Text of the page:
ON AIR: The Weekend Collective

3PM - 6PM

NEWER ISN'T ALWAYS BETTER

Author
glennzb,
Section
Technology,
Publish Date
Monday, 27 May 2019, 7:39AM

The Onyx Studio 4 from Harman/Kardon is the best bluetooth speaker I've ever used. It looks amazing, has decent battery life, there are some extremely useful features (like the ability to connect to other speakers) and most importantly, it sounds incredible.

 

But that's not what this review is about...

 

 

There's a new speaker in town, the H/K Onyx Studio 5.

 

I am, of course, a massive Harman/Kardon fan. They make beautiful noises come out of exquisite objects, pretty much without exception. Accordingly, the Onyx Studio 5 is indeed no exception.

 

On initial purview, it could perhaps be mistaken for some kind of haute couture handbag as seen in the window display of Kate Spade or Louis Vuitton. Indeed, the fifth generation Onyx Studio is considerably more portable than its predecessor. Not only does it feature an obvious and easily-gripped handle to carry it around by, the base is now wide, flat and non-slip, as opposed to the slightly less versatile three-legged arrangement we saw on the Onyx Studio 4.

 

Available in black or blue, with a contrasting aluminium handle, the black version leans slightly towards the charcoal side of the equation - very attractive. As usual for a Harman/Kardon device, the controls are minimalist to the extreme - bordering on being hard to find. They're simple raised shapes at the top of the speaker, below the handle so even if you can't see them easily, you can feel them; plus or minus for volume, a play/pause button, a bluetooth connection button and a power button. Only one tiny LED indicator to show when the Onyx Studio 5 is turned on or pairing. I love this subtle approach so much. Who needs masses of buttons and flashing lights from a device designed to be listened to?

 

Sounds incredible, of course. The 120mm woofer provides an extremely rich and warm bass experience, without dominating the higher frequencies and muddying them which is something I often encounter on other devices. There's plenty of sheer volume, enough to fill a large living room. You also have the option of pairing two Onyx Studio 5's together, to double your coverage. This is not a stereo option though, just two connected speakers playing the same stream.

 

And this is where I start to get confused.

 

The Onyx Studio 4 could connect to other speakers too, but not just other Onyx Studio 4's. It had a dedicated HK Connect+ button so you could pair it with up to a hundred other H/K and JBL speakers, even setting speakers up as left and right if you preferred.

 

And that's not the only feature Harman/Kardon has removed rather than added.

 

There's no mic function on the Onyx Studio 5, so there's no ability to take phone calls through this device or use it to activate voice-controlled assistants like Google Now, Bixby or Siri. Maybe nobody was using those options, so they didn't bother including them this time round, but it seems weird to make something less versatile than its predecessor.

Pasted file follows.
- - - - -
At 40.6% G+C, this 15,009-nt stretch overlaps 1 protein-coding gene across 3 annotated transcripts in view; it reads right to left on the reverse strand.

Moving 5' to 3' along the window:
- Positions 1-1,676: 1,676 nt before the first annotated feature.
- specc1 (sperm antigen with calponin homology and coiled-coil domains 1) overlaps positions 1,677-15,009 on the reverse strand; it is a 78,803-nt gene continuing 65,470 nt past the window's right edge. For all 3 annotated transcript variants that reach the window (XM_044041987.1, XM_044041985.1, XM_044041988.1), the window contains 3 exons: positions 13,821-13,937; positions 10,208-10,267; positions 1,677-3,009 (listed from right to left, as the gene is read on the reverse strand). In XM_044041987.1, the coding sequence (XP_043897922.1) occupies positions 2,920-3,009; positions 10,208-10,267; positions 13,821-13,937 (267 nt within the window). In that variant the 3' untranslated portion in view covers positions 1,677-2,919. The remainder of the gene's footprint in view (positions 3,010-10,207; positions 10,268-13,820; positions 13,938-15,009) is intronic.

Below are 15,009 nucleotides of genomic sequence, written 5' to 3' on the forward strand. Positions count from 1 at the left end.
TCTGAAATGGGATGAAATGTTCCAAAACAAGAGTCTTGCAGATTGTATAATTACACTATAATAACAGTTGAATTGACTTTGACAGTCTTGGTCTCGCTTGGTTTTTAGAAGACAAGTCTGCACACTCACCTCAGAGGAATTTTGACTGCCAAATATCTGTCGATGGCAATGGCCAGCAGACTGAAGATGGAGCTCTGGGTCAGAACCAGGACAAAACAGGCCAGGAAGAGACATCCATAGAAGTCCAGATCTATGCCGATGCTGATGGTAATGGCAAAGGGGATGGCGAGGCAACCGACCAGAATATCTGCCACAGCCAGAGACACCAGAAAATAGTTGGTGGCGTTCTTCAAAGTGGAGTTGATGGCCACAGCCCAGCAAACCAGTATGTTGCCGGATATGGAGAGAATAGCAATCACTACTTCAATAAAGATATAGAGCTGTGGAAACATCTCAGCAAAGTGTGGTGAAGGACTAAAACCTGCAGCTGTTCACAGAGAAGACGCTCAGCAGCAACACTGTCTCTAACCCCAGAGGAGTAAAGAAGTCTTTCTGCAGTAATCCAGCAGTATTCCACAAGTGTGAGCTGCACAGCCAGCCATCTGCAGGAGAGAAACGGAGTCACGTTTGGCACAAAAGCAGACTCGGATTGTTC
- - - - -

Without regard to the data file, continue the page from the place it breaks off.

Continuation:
There's an interesting hidden difference between number 4 and 5 too - the newer device has half the speakers. Only one woofer and one tweeter as opposed to a pair of each in the older model. Admittedly the single woofer is twice the size, although the solo tweeter in the Onyx Studio 5 is only a little bit bigger.

 

So... things sound slightly different.

 

I've listened to both devices back-to-back and I can definitely hear a contrast. What I can't tell you is which setup is better. Given both are probably the two best bluetooth speakers I've ever heard, I suppose it doesn't really matter.

 

The Onyx Studio 5 comes with a slightly bigger battery, although the actual playback time seems to be pretty similar at around 8 hours depending on volume and content being played. Helpfully, it turns itself off after a period of inactivity to preserve as much battery as possible. What's more, I was impressed with how quickly the speaker automatically re-paired with its source device each time I turned it back on.

 

Rather than charging via a microUSB or USB Type-C cable, the Onyx Studio 5 has its own power adapter which unfortunately doesn't charge the device particularly quickly - none of this is any different to how the Onyx Studio 4 plugged in.

 

Make no mistake, the Onyx Studio 5 is a truly awesome speaker, more portable than ever, producing a full, rich sound with plenty of power. Only trouble is, it simply doesn't have as many features as the old version, which would be fine, if it weren't more expensive.

 

If you're still up in the air about which one to choose, my advice would be to try and find a retailer selling both models and give each of them a good listen.

 

 

Click here for more information on the Harman/Kardon Onyx Studio 5 portable bluetooth speaker.

ON AIR: The Weekend Collective

3PM - 6PM